Compliance with Petroleum Industry Transparency and Accountability Rules in South Sudan

The Sudd Institute

Author: Nhial Tiitmamer

Organization: The Sudd Institute

Type: Policy Briefs

Date: 16/07/2019


Publication Summary

This paper reviews the existing transparency and accountability rules to understand the extent to which these have been implemented. Despite the existence of strong petroleum transparency and accountability legal rules, we find that compliance with them has worsened in the last three years. For example, only 26% of the information required by the petroleum laws has been published in 2019, compared to 42% in 2016. This seriously violates the petroleum transparency and accountability rules and poses high corruption and reputational risks. A number of factors explain this worsening of transparency in the country. Key among these is that the Ministry of Petroleum no longer publishes its annual marketing report, which is supposed to disclose key petroleum information in accordance with petroleum laws. We recommend an establishment of an independent institution, accountable to the National Legislature, to coordinate and publish petroleum information as provided for in the Petroleum Act 2012, Petroleum Revenue Management Act 2013, and Public Financial Management and Accountability Act 2011. Strict implementation of and compliance with transparency and accountability rules reduce corruption, minimize conflicts over natural resources, and save revenues for strategic investment and development, culminating in peace and prosperity for all.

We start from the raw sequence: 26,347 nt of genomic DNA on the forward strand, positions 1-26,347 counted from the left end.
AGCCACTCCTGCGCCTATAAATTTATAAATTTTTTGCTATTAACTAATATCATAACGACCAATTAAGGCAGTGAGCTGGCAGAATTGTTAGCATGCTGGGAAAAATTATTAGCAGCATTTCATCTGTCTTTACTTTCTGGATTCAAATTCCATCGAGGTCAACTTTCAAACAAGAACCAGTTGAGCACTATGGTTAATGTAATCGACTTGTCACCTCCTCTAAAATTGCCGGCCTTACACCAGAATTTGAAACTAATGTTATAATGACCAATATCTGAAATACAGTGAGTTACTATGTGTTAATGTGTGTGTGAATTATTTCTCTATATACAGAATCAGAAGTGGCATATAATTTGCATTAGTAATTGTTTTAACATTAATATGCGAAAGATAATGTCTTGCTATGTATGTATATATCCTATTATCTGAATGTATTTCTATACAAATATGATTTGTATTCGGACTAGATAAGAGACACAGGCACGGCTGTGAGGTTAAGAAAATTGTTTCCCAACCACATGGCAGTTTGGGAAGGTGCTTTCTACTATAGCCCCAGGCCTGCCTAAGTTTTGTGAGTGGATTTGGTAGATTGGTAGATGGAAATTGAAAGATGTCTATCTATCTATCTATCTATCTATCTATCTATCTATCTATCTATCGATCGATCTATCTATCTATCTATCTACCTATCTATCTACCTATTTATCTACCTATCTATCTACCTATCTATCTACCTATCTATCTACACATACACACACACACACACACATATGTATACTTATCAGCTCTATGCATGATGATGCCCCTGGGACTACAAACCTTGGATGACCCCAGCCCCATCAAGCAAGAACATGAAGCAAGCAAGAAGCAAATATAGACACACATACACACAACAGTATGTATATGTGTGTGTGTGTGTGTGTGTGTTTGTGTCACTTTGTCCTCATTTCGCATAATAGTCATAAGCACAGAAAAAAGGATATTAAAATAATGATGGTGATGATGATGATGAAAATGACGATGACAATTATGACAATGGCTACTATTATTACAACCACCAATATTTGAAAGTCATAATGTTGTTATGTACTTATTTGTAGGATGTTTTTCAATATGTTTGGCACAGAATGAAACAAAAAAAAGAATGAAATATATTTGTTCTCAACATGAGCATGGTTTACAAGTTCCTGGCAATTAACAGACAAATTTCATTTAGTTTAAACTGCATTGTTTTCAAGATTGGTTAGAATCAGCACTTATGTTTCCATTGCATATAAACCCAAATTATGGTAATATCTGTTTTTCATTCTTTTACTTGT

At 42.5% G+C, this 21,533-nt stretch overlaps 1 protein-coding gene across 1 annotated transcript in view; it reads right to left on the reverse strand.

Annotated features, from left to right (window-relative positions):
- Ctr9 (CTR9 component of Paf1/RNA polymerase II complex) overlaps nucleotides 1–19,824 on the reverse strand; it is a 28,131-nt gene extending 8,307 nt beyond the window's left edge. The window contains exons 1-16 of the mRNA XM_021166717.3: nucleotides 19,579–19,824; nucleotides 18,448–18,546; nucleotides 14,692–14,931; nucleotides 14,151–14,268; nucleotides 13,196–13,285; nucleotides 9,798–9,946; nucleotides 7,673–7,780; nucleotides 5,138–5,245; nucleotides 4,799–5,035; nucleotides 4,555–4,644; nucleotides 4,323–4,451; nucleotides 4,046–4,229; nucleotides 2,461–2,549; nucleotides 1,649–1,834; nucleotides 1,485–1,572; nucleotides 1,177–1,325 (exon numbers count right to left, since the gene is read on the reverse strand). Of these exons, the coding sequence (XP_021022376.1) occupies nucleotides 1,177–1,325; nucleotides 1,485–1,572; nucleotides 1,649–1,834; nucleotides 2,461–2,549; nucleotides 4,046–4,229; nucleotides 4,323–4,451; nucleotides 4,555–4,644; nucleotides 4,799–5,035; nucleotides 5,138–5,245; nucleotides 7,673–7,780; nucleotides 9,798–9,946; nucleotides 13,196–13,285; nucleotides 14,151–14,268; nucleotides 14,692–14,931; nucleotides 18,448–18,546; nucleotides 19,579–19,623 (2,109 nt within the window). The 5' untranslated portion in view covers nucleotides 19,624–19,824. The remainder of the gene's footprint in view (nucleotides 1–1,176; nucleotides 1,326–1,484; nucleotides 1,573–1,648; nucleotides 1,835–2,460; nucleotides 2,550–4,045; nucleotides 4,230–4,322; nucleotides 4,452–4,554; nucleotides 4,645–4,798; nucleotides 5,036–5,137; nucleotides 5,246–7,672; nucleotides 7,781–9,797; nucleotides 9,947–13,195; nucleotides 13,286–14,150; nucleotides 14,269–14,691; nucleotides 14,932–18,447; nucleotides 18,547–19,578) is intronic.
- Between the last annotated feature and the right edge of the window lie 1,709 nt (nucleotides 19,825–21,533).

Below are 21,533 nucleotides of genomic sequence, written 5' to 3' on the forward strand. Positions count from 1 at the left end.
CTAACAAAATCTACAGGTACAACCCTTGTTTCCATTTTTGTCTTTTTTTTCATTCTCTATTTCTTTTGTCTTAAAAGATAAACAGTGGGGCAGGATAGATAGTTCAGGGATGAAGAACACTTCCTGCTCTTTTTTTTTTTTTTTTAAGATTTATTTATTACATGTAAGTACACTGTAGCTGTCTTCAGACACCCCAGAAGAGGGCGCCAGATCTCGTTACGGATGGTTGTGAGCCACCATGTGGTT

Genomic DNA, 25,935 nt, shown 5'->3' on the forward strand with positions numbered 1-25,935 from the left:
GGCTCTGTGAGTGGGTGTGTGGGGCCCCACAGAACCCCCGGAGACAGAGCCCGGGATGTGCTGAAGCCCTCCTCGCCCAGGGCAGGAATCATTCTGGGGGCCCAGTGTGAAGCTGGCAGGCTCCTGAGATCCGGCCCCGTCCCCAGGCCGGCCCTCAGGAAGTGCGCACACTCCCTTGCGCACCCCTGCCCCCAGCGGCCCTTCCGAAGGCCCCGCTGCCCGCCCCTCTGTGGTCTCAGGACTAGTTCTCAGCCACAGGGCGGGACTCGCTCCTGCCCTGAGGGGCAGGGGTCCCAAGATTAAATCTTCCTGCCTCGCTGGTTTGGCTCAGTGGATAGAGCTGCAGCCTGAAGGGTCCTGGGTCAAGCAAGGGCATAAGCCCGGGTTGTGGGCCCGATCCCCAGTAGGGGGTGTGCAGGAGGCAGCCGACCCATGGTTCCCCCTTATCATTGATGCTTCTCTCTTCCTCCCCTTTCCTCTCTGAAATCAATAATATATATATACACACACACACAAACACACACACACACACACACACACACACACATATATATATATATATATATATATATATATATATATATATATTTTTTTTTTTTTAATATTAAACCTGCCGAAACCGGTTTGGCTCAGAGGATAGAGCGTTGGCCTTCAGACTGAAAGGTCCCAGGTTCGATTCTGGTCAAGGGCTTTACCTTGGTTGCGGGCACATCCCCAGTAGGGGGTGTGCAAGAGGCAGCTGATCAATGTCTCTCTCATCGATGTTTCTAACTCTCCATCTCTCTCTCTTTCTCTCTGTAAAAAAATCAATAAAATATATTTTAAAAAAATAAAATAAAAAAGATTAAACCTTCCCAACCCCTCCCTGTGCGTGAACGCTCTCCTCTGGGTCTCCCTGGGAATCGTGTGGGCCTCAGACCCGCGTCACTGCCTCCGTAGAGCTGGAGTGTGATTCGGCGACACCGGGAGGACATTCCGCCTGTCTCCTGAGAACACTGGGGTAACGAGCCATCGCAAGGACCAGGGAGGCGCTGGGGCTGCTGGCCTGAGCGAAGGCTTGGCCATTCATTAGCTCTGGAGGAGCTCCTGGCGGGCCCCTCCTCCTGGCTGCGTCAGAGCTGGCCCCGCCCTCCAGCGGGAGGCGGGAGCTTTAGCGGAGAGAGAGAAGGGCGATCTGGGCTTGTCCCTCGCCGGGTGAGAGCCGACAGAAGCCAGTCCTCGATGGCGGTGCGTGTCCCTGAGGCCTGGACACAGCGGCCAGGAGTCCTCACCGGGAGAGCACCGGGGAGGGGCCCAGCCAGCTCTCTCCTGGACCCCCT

Nhial Tiitmamer's Biography

Nhial Tiitmamer is Programme Manager for environmental, energy and natural resources research and as well the Institute’s Focal Point on Building Resilience and Adaptation to Climate Extremes and Disasters (BRACED), a climate change resilience programme being implemented in South Sudan by a consortium composed of The Sudd Institute and five international organizations. Nhial holds a Bachelor’s Degree and a Master of Science in Environmental Studies and Sustainable Energy from the Universities of Alberta and Calgary in Canada where he spent stints as an environmental consultant and research associate in environmental studies. Nhial is the co-founder of the and has extensively commented and written on issues about South Sudan.


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